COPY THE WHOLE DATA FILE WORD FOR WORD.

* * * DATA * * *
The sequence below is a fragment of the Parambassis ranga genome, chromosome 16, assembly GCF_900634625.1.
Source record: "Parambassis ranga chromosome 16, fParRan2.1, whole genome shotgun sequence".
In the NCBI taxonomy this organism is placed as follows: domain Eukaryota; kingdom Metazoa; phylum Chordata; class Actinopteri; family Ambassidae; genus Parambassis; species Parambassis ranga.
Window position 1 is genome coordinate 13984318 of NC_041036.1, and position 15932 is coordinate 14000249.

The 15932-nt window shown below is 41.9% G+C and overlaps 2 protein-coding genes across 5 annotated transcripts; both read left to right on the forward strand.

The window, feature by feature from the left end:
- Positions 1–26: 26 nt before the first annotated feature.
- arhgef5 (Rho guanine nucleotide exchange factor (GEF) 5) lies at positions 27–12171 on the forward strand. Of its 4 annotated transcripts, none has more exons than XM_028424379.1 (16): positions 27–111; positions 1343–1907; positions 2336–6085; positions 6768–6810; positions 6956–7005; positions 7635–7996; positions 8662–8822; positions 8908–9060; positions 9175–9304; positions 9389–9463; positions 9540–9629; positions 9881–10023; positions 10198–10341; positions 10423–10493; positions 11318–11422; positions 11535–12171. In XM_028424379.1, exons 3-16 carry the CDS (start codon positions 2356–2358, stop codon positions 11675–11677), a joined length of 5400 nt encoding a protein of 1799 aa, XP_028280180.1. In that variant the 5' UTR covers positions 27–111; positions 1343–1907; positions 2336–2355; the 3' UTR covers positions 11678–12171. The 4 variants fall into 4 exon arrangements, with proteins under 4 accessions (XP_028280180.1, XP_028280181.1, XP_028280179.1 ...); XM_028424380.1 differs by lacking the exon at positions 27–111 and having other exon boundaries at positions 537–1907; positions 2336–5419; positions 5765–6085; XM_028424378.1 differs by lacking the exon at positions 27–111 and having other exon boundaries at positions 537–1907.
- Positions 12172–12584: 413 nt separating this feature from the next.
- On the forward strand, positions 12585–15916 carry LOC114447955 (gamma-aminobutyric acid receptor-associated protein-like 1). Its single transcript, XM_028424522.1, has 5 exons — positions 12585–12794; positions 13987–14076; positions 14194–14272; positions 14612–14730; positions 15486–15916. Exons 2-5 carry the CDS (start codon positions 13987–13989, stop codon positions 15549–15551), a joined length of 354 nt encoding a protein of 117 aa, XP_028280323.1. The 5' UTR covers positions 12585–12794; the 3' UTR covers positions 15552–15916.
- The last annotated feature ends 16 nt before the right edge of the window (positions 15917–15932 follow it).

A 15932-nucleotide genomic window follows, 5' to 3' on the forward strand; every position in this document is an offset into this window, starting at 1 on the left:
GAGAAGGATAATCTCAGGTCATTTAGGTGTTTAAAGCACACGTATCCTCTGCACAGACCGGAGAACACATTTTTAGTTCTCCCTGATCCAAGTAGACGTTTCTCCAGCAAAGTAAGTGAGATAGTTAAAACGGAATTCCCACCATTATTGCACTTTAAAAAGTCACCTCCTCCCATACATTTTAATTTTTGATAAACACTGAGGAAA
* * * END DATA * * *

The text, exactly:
The sequence below is a fragment of the Parambassis ranga genome, chromosome 16, assembly GCF_900634625.1.
Source record: "Parambassis ranga chromosome 16, fParRan2.1, whole genome shotgun sequence".
In the NCBI taxonomy this organism is placed as follows: domain Eukaryota; kingdom Metazoa; phylum Chordata; class Actinopteri; family Ambassidae; genus Parambassis; species Parambassis ranga.
Window position 1 is genome coordinate 13984318 of NC_041036.1, and position 15932 is coordinate 14000249.

The 15932-nt window shown below is 41.9% G+C and overlaps 2 protein-coding genes across 5 annotated transcripts; both read left to right on the forward strand.

The window, feature by feature from the left end:
- Positions 1–26: 26 nt before the first annotated feature.
- arhgef5 (Rho guanine nucleotide exchange factor (GEF) 5) lies at positions 27–12171 on the forward strand. Of its 4 annotated transcripts, none has more exons than XM_028424379.1 (16): positions 27–111; positions 1343–1907; positions 2336–6085; positions 6768–6810; positions 6956–7005; positions 7635–7996; positions 8662–8822; positions 8908–9060; positions 9175–9304; positions 9389–9463; positions 9540–9629; positions 9881–10023; positions 10198–10341; positions 10423–10493; positions 11318–11422; positions 11535–12171. In XM_028424379.1, exons 3-16 carry the CDS (start codon positions 2356–2358, stop codon positions 11675–11677), a joined length of 5400 nt encoding a protein of 1799 aa, XP_028280180.1. In that variant the 5' UTR covers positions 27–111; positions 1343–1907; positions 2336–2355; the 3' UTR covers positions 11678–12171. The 4 variants fall into 4 exon arrangements, with proteins under 4 accessions (XP_028280180.1, XP_028280181.1, XP_028280179.1 ...); XM_028424380.1 differs by lacking the exon at positions 27–111 and having other exon boundaries at positions 537–1907; positions 2336–5419; positions 5765–6085; XM_028424378.1 differs by lacking the exon at positions 27–111 and having other exon boundaries at positions 537–1907.
- Positions 12172–12584: 413 nt separating this feature from the next.
- On the forward strand, positions 12585–15916 carry LOC114447955 (gamma-aminobutyric acid receptor-associated protein-like 1). Its single transcript, XM_028424522.1, has 5 exons — positions 12585–12794; positions 13987–14076; positions 14194–14272; positions 14612–14730; positions 15486–15916. Exons 2-5 carry the CDS (start codon positions 13987–13989, stop codon positions 15549–15551), a joined length of 354 nt encoding a protein of 117 aa, XP_028280323.1. The 5' UTR covers positions 12585–12794; the 3' UTR covers positions 15552–15916.
- The last annotated feature ends 16 nt before the right edge of the window (positions 15917–15932 follow it).

A 15932-nucleotide genomic window follows, 5' to 3' on the forward strand; every position in this document is an offset into this window, starting at 1 on the left:
GAGAAGGATAATCTCAGGTCATTTAGGTGTTTAAAGCACACGTATCCTCTGCACAGACCGGAGAACACATTTTTAGTTCTCCCTGATCCAAGTAGACGTTTCTCCAGCAAAGTAAGTGAGATAGTTAAAACGGAATTCCCACCATTATTGCACTTTAAAAAGTCACCTCCTCCCATACATTTTAATTTTTGATAAACACTGAGGAAA